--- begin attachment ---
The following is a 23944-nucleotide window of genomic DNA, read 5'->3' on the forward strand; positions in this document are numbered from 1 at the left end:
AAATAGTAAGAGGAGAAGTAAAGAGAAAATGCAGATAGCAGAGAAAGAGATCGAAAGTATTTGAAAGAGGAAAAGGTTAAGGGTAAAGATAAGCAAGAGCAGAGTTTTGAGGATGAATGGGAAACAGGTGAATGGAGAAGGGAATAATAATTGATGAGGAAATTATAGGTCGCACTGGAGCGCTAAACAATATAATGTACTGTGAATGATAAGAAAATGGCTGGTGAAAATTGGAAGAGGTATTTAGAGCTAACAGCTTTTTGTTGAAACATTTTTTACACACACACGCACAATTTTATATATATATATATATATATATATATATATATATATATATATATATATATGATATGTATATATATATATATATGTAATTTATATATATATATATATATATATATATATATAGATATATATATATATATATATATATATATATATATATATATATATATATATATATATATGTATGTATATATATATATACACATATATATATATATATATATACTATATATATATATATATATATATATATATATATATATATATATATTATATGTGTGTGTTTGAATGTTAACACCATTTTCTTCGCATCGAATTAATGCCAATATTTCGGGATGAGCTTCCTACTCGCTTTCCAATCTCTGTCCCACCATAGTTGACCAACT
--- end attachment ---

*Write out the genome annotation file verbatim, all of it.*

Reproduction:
The following is a 23944-nucleotide window of genomic DNA, read 5'->3' on the forward strand; positions in this document are numbered from 1 at the left end:
AAATAGTAAGAGGAGAAGTAAAGAGAAAATGCAGATAGCAGAGAAAGAGATCGAAAGTATTTGAAAGAGGAAAAGGTTAAGGGTAAAGATAAGCAAGAGCAGAGTTTTGAGGATGAATGGGAAACAGGTGAATGGAGAAGGGAATAATAATTGATGAGGAAATTATAGGTCGCACTGGAGCGCTAAACAATATAATGTACTGTGAATGATAAGAAAATGGCTGGTGAAAATTGGAAGAGGTATTTAGAGCTAACAGCTTTTTGTTGAAACATTTTTTACACACACACGCACAATTTTATATATATATATATATATATATATATATATATATATATATATATATATATGATATGTATATATATATATATATGTAATTTATATATATATATATATATATATATATATATAGATATATATATATATATATATATATATATATATATATATATATATATATATATATATATGTATGTATATATATATATACACATATATATATATATATATATACTATATATATATATATATATATATATATATATATATATATATATATTATATGTGTGTGTTTGAATGTTAACACCATTTTCTTCGCATCGAATTAATGCCAATATTTCGGGATGAGCTTCCTACTCGCTTTCCAATCTCTGTCCCACCATAGTTGACCAACT